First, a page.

We measure the degree of financial integration among the top five financial centers of mid-19th-century Europe by applying threshold-regression analysis to a new database of exchange rates and bullion prices. We find that, instead of London, Hamburg, Frankfurt or Amsterdam, it was Paris that played the role of hub of European foreign exchange markets. We also document a high level of financial integration before the gold standard period, with estimated transaction costs far lower than historically-observed “gold” and “silver points” (i.e., the costs to bullion arbitrage). We review the assumptions of the classical gold-point arbitrage model and conclude that TAR-computed thresholds cannot be interpreted as transaction costs in the bullion trade. High integration may be explained not by low transaction costs in bilateral bullion arbitrage, but by the availability of multilateral financial arbitrage techniques.
How deeply integrated were European financial markets before the advent of the international gold standard in the 1870s? We show a very high level of financial integration among the main European financial centers (Amsterdam, Frankfurt, Hamburg, London, and Paris) in the period from the Bank of England Act of 1844 to the French-Prussian War of 1870.
In order to measure financial integration, we focus on foreign exchange markets. Foreign exchange markets were organized similarly across Europe before 1870. They were based on a similar instrument (the bill of exchange) whose legal features were fairly homogenous across the Continent. Bills of exchange were denominated in different currencies; before 1870, European currencies were convertible into different precious metals. Amsterdam, Frankfurt, and Hamburg were on the silver standard, London was on the gold standard and Paris on the bimetallic standard. Moreover this era coincides with the consolidation of the European national states and their effort to foster national financial integration with the creation of central banks’ networks of branches.
We use threshold autoregressive (TAR) models to estimate the degree of integration of the markets for bills of exchanges. Technically, a bill payable at sight was a promise to receive upon presentation a given amount of local currency in a foreign place. The state-of-the-art literature on financial integration maintains that the thresholds estimated with TAR models can be interpreted as “gold” or “silver points” (i.e., the level of the exchange rate beyond which gold or silver would start to be imported or exported). Our paper questions this view both empirically and theoretically.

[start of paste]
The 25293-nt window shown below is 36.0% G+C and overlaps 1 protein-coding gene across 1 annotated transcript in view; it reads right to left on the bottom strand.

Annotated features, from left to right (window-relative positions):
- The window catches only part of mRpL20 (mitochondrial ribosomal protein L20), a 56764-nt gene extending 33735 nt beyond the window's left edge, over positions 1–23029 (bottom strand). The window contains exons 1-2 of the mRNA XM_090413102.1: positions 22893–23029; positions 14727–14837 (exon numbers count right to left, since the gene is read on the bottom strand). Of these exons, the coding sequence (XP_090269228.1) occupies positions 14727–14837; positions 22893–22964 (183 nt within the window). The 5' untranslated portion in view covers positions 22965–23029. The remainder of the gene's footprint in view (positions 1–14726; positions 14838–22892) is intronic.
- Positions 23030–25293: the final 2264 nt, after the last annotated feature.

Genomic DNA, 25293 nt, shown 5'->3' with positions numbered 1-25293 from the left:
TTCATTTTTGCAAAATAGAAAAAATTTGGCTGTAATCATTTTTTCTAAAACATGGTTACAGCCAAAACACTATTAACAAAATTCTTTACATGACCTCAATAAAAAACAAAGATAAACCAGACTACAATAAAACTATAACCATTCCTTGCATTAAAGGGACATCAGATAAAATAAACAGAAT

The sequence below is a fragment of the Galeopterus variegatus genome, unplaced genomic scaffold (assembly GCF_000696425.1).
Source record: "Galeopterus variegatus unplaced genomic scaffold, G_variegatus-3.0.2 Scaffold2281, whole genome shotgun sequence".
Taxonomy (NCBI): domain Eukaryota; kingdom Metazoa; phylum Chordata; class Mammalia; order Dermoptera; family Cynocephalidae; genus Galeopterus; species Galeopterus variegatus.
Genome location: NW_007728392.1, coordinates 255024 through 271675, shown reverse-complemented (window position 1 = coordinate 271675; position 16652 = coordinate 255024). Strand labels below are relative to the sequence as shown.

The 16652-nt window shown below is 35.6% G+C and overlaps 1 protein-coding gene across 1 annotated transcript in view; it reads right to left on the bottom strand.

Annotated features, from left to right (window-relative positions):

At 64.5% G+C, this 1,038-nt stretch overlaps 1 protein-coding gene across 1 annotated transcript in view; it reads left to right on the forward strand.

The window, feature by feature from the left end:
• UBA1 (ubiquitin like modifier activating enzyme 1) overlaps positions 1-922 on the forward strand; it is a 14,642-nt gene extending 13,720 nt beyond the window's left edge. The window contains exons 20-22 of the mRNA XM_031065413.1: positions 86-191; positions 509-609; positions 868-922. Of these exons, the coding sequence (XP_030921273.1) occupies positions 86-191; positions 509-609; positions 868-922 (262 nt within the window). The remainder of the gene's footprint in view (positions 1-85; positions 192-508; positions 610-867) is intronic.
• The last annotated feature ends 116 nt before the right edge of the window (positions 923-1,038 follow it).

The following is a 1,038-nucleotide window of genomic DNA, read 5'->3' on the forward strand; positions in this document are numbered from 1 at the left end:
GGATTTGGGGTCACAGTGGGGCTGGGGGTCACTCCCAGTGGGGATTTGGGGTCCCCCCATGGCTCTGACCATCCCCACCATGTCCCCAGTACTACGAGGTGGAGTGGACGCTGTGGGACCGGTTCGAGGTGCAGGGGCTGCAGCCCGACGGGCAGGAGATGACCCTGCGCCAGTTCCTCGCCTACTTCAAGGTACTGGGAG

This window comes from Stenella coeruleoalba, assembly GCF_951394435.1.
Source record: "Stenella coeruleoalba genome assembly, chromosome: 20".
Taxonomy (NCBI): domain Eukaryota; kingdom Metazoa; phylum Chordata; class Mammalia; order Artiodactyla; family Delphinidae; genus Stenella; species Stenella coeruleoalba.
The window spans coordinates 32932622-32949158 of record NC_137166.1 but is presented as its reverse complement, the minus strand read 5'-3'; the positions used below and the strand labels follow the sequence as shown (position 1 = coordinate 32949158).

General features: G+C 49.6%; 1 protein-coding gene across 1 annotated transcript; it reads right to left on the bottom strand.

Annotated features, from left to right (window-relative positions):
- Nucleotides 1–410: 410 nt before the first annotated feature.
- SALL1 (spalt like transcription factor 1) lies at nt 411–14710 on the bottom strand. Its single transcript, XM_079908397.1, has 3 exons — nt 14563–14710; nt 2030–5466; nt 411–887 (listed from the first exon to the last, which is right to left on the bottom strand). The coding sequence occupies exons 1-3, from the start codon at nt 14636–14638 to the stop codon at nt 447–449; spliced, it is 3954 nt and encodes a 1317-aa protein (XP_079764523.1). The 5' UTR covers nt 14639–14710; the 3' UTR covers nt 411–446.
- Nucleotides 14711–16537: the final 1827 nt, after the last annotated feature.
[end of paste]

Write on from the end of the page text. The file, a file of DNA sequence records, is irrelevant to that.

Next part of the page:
We document a very high level of integration, as illustrated by the example plotted on Figure 1. For some financial markets, those levels are comparable to the transaction costs found in today’s markets. This level of integration was achieved before the harmonization fostered by the advent of the international gold standard. We discuss the traditional interpretation of estimated thresholds, and show that their level is actually too small to be interpreted as representative of transaction costs to bullion arbitrage.
We also document that information technology innovations played some role in fostering market integration: there are non-negligible improvements in the level of integration between the 1840s and the 1860s, as showed by the declining average absolute deviation of direct spot exchange rates from basically all benchmarks throughout the period. Also, our findings do not support the view that actual gold and silver flows were an effective force on arbitrage between currencies.
Our results confirm that there were hierarchies in the international monetary system. Although direct exchange rates stayed systematically closer to some cross-exchange pars with respect to direct metallic pars, this was not the case for all “cross-exchange arbitrage routes”. This suggests that because the level of transaction costs varied across markets, not all “cross-exchange arbitrage routes” were actually equally used by arbitrageurs.
The most active route for international adjustment consisted of arbitraging through Paris; in this particular ranking, London only came third after Amsterdam, while Hamburg supplied the less popular route. While this conclusion may appear in contrast with received wisdom (which traditionally considers London as the center of the international monetary system since the early 19th century), it is consistent with the information provided on the structure of the international payments network. Although London was very important, Paris provided international arbitrageurs with a performing infrastructure for implementing international transactions in bills of exchange, as it was the only place to have the maximum number of currencies quoted there, but also because of the maximum number of markets quoting the French franc. One might speculate that this had roots in the geographical position of France or in the peculiarities of its bimetallic standard. The identification of this cause is left for future research.
Updated on: 10/24/2017 08:54